Part of the fun of Dance, Girl, Dance is watching Bubbles’s two signature numbers, the dirty-minded “Oh! Mother What Do I Do Now?” and the crowd-pleaser “Jitterbug Bite.” Ball owns that stage, so much so that she seems six feet tall. She interacts with ogling audiences but does so on her own terms. One guy yells something at her in a tone that’s a bit too entitled, so she shuts him down, reminding him of who’s in charge.
The way Ball plays Bubbles brings out additional layers in the concept of looking, and of how the experience of being looked at is different for different people. Women are not a monolith. Judy feels victimized by the leers. Bubbles doesn’t. Is Bubbles lying to herself? Can both women be right? Judy loses power on the stage, Bubbles gains it. A key scene early on shows both Judy and Bubbles doing a hula dance, and the difference between their versions is vast. Judy is the better dancer, but in the meat-market world of sex as commodity, Bubbles will always win. (When Judy asks Madame how she can get more “oomph” into her dancing, like Bubbles, Madame is blunt: “You don’t learn oomph. You’re born with it.”) To add one final layer: Judy knows that Bubbles will win in that arena, but Judy is interested in another kind of career entirely. She doesn’t try to change herself. She doesn’t try to compete. Dance, Girl, Dance is not about two women fighting for the same spotlight (their actual onstage fight notwithstanding). Their goals don’t overlap at all.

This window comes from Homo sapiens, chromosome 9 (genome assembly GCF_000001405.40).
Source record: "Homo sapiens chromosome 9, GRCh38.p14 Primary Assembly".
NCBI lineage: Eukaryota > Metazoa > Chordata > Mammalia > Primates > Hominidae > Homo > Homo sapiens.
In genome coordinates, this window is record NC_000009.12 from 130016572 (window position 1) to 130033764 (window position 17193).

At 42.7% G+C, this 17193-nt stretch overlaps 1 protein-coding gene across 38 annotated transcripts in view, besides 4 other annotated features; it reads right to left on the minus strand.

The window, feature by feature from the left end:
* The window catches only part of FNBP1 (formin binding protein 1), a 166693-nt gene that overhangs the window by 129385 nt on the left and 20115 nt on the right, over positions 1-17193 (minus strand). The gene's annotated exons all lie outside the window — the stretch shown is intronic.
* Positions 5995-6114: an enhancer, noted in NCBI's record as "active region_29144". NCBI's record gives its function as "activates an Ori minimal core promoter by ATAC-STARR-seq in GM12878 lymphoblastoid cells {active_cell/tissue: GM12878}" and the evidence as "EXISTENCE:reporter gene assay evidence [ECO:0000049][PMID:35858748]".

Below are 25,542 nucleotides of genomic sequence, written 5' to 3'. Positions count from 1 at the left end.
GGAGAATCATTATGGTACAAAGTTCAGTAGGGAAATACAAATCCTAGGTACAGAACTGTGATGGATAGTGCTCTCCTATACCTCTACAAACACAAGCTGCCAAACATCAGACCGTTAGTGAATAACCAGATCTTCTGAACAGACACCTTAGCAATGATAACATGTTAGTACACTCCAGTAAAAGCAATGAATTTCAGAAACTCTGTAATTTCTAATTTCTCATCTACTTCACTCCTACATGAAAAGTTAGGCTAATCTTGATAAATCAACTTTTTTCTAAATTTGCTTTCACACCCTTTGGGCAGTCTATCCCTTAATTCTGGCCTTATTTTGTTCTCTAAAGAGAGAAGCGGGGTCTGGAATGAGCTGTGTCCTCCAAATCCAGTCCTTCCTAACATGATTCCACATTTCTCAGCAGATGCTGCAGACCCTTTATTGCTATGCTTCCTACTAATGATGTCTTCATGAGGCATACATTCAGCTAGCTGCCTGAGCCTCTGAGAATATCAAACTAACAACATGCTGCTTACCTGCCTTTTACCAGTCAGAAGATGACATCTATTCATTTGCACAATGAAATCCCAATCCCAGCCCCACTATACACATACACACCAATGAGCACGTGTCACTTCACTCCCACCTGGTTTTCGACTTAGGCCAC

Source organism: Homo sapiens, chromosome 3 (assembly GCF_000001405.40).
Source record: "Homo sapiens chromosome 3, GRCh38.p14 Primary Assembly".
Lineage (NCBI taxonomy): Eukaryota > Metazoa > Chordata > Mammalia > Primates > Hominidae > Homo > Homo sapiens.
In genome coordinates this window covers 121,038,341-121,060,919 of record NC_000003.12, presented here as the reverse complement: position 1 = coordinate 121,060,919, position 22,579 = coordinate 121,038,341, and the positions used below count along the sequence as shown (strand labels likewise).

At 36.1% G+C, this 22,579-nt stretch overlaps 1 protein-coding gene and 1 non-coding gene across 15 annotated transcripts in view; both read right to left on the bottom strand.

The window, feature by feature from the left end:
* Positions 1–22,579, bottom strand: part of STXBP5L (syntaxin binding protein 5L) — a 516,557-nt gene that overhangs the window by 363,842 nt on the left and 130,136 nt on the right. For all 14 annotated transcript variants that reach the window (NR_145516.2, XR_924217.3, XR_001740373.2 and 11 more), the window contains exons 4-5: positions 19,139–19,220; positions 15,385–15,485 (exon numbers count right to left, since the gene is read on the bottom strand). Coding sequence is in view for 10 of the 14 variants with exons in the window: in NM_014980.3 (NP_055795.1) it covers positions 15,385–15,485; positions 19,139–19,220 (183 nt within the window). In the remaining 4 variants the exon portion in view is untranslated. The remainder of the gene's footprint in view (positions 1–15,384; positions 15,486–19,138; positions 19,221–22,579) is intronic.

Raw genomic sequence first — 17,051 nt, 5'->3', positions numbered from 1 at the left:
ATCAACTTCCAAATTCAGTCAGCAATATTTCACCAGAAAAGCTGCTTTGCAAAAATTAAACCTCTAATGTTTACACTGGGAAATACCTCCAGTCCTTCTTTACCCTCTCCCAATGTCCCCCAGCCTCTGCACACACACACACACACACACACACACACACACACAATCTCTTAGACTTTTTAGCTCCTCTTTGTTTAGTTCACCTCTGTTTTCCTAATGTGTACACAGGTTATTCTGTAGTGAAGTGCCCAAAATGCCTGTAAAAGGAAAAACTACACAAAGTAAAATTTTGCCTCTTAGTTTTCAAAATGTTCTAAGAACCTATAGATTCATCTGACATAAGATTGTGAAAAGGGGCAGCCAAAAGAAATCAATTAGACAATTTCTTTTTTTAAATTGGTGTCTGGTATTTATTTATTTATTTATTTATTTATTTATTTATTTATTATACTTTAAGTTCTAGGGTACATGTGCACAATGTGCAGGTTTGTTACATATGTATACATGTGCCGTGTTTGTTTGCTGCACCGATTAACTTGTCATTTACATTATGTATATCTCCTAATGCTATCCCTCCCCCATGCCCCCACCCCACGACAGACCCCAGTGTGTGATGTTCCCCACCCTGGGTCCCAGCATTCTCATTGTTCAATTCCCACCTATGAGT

An earlier scene is arguably even more subversive than Judy’s furious speech to the jeering audience, and crucial to contextualizing the film’s interests and concerns. Jimmy reenters Judy’s life and walks her home from the theater. They share their first kiss. Judy, ecstatic, races upstairs to her room. She moves to the window, and the expression on her face is so soft, so tender, that you assume she is watching Jimmy walk off into the dawn.
She’s not. She has caught a glimpse of the morning star, and she prays to it, almost trembling with need: “Please make me a dancer.”
Jimmy’s kiss brought a glow of happiness to Judy’s face. She cares for him. She’s hurt when he dumps her. She carries around a stuffed animal that once belonged to him. But when she sees the morning star, the wish she makes is not about a future with Jimmy, about finding romantic love and living “happily ever after.” For Judy, a happily ever after without dance is not a happily ever after at all. The wish that thrums through her, igniting her spirit from within, is about her first, and maybe her only, true love.